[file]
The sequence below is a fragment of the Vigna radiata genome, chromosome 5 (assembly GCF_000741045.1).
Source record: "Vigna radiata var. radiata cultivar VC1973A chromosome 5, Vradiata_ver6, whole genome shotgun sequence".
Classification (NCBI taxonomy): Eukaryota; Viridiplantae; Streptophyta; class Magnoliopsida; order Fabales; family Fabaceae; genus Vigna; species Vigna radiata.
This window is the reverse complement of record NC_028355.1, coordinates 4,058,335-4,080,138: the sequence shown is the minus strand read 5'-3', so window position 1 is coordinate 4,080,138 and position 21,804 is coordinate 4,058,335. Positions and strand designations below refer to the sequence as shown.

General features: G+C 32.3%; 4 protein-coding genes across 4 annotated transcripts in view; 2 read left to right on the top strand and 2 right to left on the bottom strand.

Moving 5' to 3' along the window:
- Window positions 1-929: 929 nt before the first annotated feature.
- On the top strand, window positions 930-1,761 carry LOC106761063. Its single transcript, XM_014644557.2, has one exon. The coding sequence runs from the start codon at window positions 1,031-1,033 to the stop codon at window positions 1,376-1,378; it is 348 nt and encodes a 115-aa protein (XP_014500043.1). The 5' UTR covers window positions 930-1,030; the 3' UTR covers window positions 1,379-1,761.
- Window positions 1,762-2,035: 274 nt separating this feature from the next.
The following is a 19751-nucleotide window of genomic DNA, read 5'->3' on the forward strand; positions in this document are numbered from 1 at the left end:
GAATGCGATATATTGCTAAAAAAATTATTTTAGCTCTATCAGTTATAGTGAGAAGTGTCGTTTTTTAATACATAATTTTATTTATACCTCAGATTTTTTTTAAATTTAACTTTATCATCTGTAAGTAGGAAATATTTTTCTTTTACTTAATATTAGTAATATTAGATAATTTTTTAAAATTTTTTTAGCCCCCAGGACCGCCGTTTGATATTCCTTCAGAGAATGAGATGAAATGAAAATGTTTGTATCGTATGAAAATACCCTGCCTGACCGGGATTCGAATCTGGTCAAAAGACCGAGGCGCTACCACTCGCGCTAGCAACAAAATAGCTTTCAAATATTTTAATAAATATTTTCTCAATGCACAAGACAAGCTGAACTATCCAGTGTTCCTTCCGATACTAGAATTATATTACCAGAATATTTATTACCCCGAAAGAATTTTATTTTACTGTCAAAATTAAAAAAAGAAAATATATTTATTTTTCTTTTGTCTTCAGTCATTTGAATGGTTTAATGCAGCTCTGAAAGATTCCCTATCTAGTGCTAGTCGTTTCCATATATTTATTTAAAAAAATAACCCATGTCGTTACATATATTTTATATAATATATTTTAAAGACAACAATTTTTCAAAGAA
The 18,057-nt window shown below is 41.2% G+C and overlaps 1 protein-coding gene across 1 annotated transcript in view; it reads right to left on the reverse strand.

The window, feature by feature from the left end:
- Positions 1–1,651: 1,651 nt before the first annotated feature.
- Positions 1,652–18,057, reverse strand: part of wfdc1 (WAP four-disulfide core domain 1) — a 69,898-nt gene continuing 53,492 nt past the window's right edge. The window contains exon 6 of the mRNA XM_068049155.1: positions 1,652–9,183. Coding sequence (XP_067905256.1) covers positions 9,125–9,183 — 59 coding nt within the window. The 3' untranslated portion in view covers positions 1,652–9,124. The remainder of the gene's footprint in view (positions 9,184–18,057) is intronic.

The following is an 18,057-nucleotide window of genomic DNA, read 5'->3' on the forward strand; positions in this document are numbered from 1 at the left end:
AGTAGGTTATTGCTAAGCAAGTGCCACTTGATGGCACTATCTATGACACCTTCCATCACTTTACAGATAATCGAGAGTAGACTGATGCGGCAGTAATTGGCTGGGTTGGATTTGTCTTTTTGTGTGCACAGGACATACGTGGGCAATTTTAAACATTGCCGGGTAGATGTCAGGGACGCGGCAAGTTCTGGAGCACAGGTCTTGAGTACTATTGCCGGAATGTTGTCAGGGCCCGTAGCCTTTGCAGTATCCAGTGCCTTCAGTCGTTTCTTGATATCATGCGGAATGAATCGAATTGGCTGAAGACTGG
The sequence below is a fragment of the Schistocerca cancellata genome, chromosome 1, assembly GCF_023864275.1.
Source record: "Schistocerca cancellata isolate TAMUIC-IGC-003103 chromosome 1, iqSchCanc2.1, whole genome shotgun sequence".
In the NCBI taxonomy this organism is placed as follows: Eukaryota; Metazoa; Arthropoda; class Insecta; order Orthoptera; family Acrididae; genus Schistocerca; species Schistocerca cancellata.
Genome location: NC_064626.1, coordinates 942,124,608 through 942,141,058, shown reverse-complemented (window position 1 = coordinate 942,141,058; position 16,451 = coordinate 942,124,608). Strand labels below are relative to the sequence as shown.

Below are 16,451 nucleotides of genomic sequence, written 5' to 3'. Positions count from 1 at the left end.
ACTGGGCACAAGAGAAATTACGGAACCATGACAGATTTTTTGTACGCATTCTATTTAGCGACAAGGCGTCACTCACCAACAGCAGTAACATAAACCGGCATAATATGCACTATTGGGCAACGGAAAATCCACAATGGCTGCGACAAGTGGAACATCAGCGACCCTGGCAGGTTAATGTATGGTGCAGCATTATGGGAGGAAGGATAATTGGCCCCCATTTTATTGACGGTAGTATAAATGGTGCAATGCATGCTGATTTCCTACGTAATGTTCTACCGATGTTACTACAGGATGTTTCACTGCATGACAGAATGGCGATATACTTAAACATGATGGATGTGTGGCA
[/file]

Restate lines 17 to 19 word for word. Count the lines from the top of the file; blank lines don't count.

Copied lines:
AGTAGGTTATTGCTAAGCAAGTGCCACTTGATGGCACTATCTATGACACCTTCCATCACTTTACAGATAATCGAGAGTAGACTGATGCGGCAGTAATTGGCTGGGTTGGATTTGTCTTTTTGTGTGCACAGGACATACGTGGGCAATTTTAAACATTGCCGGGTAGATGTCAGGGACGCGGCAAGTTCTGGAGCACAGGTCTTGAGTACTATTGCCGGAATGTTGTCAGGGCCCGTAGCCTTTGCAGTATCCAGTGCCTTCAGTCGTTTCTTGATATCATGCGGAATGAATCGAATTGGCTGAAGACTGG
The sequence below is a fragment of the Schistocerca cancellata genome, chromosome 1, assembly GCF_023864275.1.
Source record: "Schistocerca cancellata isolate TAMUIC-IGC-003103 chromosome 1, iqSchCanc2.1, whole genome shotgun sequence".